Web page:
Delving into the confusion of casual employment and incapacity payments
Date: July 23, 2020
Shillingford v Comcare  FCA 775.
- Mr Shillingford appealed a Tribunal decision which affirmed that his incapacity entitlements under section 19 of the Safety, Rehabilitation and Compensation Act 1987 (Cth) (the SRC Act) were $0
- The Federal Court dismissed Mr Shillingford’s appeal and ordered that he pay Comcare’s costs
Mr Shillingford was employed by the Department of Agriculture and Water Resources as a food safety meat assessor, at the Cobram abattoir. Mr Shillingford was employed on a casual basis as a non-ongoing APS employee pursuant to section 22(2)(c) of the Public Service Act 1999 (Cth).
Mr Shillingford commenced his employment with the Department on 5 June 2015, with his terms of employment stipulating that he would be placed in a pool of casual employees and might be offered work during peak periods and other periods when the Department was unable to meet its work demands. He was also advised that the Department had no obligation to offer him work, nor was he under any obligation to accept work offered to him, and that he should have no expectation of regular or ongoing employment with the Department.
On 23 February 2017, Mr Shillingford tripped over and sustained an injury to his ribs and his right shoulder, for which Comcare accepted liability. Mr Shillington received compensation for incapacity to work, under section 19 of the SRC Act.
By determination dated 11 September 2017, Comcare denied liability to pay further compensation for incapacity to work, under section 8 of the SRC Act. Mr Shillingford sought review of the determination and, by way of reviewable decision dated 8 November 2017, Comcare affirmed the primary determination as to the cessation of incapacity payments but varied it to state that it was not presently liable to pay compensation pursuant to section 19 of the SRC Act, resulting from the application of section 8(10)(a) of the SRC Act.
Mr Shillingford sought review at the Administrative Appeals Tribunal, who affirmed Comcare’s decision.
In affirming Comcare’s decision, the Tribunal found that after March 2017, Mr Shillingford would not have been offered any work by the Department, irrespective of his injury, due to the closure of abattoirs at Deniliquin and Cobram, the availability of permanent staff in the region, and a general downturn in the industry. The Tribunal also found that Mr Shillingford had accepted that ongoing employment would not be guaranteed by the Department upon acceptance of the terms of employment.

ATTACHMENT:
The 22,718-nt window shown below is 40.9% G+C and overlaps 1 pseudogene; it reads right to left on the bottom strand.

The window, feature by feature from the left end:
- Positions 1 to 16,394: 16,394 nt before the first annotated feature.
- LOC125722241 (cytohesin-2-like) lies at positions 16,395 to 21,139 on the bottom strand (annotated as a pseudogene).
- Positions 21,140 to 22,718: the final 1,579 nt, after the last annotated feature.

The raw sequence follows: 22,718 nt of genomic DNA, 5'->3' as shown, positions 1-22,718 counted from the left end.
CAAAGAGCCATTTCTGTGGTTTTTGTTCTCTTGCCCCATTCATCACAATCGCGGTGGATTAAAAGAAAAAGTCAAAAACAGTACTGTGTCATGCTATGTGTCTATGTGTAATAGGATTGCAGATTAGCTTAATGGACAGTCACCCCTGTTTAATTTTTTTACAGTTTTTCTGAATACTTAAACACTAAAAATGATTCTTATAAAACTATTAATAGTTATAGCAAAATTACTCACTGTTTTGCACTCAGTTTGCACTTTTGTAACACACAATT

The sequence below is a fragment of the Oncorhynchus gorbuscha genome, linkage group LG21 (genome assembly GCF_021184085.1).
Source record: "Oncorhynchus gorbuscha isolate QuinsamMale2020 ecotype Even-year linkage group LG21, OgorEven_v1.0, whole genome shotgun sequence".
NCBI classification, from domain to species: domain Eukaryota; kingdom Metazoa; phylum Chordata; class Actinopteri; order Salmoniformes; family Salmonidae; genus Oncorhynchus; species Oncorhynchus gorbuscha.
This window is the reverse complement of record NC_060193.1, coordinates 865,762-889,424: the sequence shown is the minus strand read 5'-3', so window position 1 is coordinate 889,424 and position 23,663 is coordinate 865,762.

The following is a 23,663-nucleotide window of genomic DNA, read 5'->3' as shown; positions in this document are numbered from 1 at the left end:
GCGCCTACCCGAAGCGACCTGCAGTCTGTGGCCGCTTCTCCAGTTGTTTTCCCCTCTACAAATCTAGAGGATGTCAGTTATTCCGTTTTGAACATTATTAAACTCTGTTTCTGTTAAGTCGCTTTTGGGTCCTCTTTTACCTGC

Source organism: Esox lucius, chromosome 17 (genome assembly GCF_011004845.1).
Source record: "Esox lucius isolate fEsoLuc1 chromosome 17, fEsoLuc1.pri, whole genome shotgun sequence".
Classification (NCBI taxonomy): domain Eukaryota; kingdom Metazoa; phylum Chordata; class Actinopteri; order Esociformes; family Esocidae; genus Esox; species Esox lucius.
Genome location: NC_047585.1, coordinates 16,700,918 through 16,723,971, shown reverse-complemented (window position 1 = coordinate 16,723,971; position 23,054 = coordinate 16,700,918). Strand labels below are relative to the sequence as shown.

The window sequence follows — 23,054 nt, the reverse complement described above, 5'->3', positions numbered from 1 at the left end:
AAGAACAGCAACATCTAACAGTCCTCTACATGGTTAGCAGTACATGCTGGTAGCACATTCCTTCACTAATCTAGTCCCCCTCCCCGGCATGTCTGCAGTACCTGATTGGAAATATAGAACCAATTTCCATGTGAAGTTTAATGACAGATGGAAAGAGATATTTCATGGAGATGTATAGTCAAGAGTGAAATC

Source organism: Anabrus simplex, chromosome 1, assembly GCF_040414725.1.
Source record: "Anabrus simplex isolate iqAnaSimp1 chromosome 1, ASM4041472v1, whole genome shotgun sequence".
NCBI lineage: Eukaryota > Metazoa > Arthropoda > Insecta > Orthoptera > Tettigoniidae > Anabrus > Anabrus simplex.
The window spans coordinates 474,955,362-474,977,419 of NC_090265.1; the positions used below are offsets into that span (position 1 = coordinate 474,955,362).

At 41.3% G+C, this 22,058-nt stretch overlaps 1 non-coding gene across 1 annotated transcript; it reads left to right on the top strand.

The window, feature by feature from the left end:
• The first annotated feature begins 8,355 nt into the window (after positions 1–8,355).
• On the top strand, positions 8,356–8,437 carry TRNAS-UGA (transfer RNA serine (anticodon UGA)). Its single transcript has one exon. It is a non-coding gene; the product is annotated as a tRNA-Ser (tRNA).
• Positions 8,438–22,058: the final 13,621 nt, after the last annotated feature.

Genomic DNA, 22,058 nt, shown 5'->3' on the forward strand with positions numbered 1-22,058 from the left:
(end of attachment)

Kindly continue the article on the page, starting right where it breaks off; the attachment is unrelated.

Mr Shillingford appealed the following grounds:
- That the Tribunal erred in law by finding that no compensation was payable under section 19 by reason of section 8(10)(a) of the SRC Act without having considered the provisions of the SRC Act limiting the circumstances in which termination of continuing benefits can occur.
- That the Tribunal erred in law by construing the words ‘continues to be employed’ in section 8(10)(a) of the SRC Act so as to apply to Mr Shillingford as a person engaged for duties that are irregular or intermittent pursuant to section 22(2)(c) of the Public Service Act.
- That the Tribunal erred in law by failing to construe section 8(10)(b) of the SRC Act and apply it to the facts and circumstances pertaining to Mr Shillingford.
The Federal Court dismissed each of Mr Shillingford’s grounds of appeal. The Federal Court accepted Comcare’s submissions that:
- being ‘employed’ for the purpose of the SRC Act is restricted to those persons who might be classified as employees under a law of the Commonwealth or a contract of service.
- the phrase ‘continues to be employed’ in section 8(10)(a) of the SRC Act encompassed Mr Shillingford’s engagement as a non-ongoing employee under section 22(2)(c) of the Public Service Act.
- Mr Shillingford’s employment with the Department, being intermittent in nature, was to be viewed as ‘incidents’ of his employment with the Department under the Public Service Act, rather than independent contracts of service within the definition of ‘employee’ contained in section 5(1) of the SRC Act.
The Federal Court also rejected Mr Shillingford’s contention that the Tribunal failed to consider provisions of the SRC Act which limited the circumstances in which his continuing benefits could be terminated, finding that although Mr Shillingford’s compensation entitlements pursuant to section 19(2) and section 8(10)(a) of the SRC Act were currently $0, this did not mean that his entitlement to future compensation was barred if his circumstances changed.
The Federal Court’s decision clarifies the following:
- employment for the purposes of the SRC Act is restricted to those who would satisfy the definition of an ‘employee’ under any law of the Commonwealth or a contract of service.
- intermittent periods of employment are to be taken as ‘incidents’ of employment, not independent contracts of service.
- an entitlement to weekly compensation is assessed on a weekly basis and is not a bar to future entitlements to compensation, even if a $0 amount has been assessed at any time.
Download PDF: Shillingford and Comcare